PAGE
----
From this stage onward, the person may no longer be able to function without some assistance. 

These are some of the symptoms of this stage:

  • Difficulty recalling an important detail such as their address, phone number, or high school
  • Disorientation in terms of place and time, such as confusion regarding the season, date, day of the week, or time of day
  • Difficulty counting backward from 20 by 2s or from 40s by 4s (provided they are educated and were once able to do this calculation)
  • Trouble with making decisions

In this stage, the person can likely still remember their own name and the names of their spouse and children, but they may struggle with recalling the names of their grandchildren. They may be able to eat and use the bathroom without assistance, but may need help with tasks such as deciding what to wear.

Stage 6: Severe Cognitive Decline

At this stage, the person may require a high degree of care, as they may have symptoms such as:

  • Difficulty remembering the names of their spouse, children, or primary caregivers
  • Lack of awareness regarding all the recent events and experiences in their life
  • Patchy or skewed recollection of their early life
  • Difficulty counting backward or forward to 10
  • Lack of awareness regarding their surroundings as well as the time and place
  • Inability to travel alone without assistance
  • Tendency to wander

The person is also likely to experience emotional and personality changes, such as:

  • Paranoia, hallucinations, and delusional behavior, such as talking to themselves or believing their caregivers are trying to harm them
  • Obsessive symptoms, such as repeatedly performing cleaning activities
  • Agitation, anxiety, and even violent behavior
  • Loss of willpower, due to being unable to carry a thought long enough to complete the action

During this stage, the person is likely to still be able to remember their name, as well as distinguish between familiar and unfamiliar people in their environment. They will probably need assistance with daily living activities and may experience incontinence as well as sleep-related difficulties.

Stage 7: Very Severe Cognitive Decline

In the final stage, the brain appears to lose its connection to the body and becomes incapable of telling it what to do. 

The person is likely to progressively lose their motor skills as well as the ability to speak. They may only be able to utter unintelligible sounds or words, if at all. They will need assistance with all personal care tasks such as eating, walking, and using the bathroom.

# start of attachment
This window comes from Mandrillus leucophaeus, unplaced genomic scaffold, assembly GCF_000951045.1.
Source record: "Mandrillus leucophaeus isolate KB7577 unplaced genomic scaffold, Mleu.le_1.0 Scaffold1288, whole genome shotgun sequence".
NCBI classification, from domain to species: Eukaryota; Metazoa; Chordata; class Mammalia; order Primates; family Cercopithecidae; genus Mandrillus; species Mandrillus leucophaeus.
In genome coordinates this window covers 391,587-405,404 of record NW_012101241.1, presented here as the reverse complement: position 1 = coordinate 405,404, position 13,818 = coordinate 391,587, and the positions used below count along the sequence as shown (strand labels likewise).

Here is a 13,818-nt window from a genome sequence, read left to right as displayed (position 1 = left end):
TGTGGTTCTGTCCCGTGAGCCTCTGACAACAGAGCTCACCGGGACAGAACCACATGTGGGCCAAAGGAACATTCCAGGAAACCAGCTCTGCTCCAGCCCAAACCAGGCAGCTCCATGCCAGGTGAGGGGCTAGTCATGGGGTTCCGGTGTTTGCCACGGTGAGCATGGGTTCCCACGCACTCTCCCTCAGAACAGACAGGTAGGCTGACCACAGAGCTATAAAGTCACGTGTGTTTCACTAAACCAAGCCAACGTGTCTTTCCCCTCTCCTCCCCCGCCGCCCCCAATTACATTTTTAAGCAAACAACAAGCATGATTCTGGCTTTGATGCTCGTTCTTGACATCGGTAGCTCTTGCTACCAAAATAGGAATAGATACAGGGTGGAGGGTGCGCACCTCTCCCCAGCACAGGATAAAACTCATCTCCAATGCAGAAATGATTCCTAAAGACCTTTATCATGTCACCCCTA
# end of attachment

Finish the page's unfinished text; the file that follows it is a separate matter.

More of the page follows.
A Word From Verywell

Dementia is a challenging condition to live with because it increasingly affects the person’s mental faculties and ability to function. Being aware of how the condition progresses can be useful because it can help you take steps to slow it down, in addition to helping you understand what to expect and how to prepare for it.

8 Sources
Verywell Mind uses only high-quality sources, including peer-reviewed studies, to support the facts within our articles. Read our editorial process to learn more about how we fact-check and keep our content accurate, reliable, and trustworthy.
  1. National Institute on Aging. What is dementia?

  2. National Library of Medicine. Dementia. Medline Plus.

  3. Centers for Disease Control and Prevention. About dementia.

  4. Stanford Medicine Health Care. Dementia causes.

  5. Reisberg B, Ferris SH, de Leon MJ, Crook T. The Global Deterioration Scale for assessment of primary degenerative dementia. Am J Psychiatry. 1982;139(9):1136-1139. doi:10.1176/ajp.139.9.1136

  6. Florida Health Care Association. The Global Deterioration Scale for assessment of primary degenerative dementia.

  7. American Physical Therapy Association. Global Deterioration Scale for assessment of primary degenerative dementia.

  8. Beason-Held LL, Goh JO, An Y, et al. Changes in brain function occur years before the onset of cognitive impairment. J Neurosci. 2013;33(46):18008-18014. doi:10.1523/JNEUROSCI.1402-13.2013

By Sanjana Gupta
Sanjana is a health writer and editor. Her work spans various health-related topics, including mental health, fitness, nutrition, and wellness.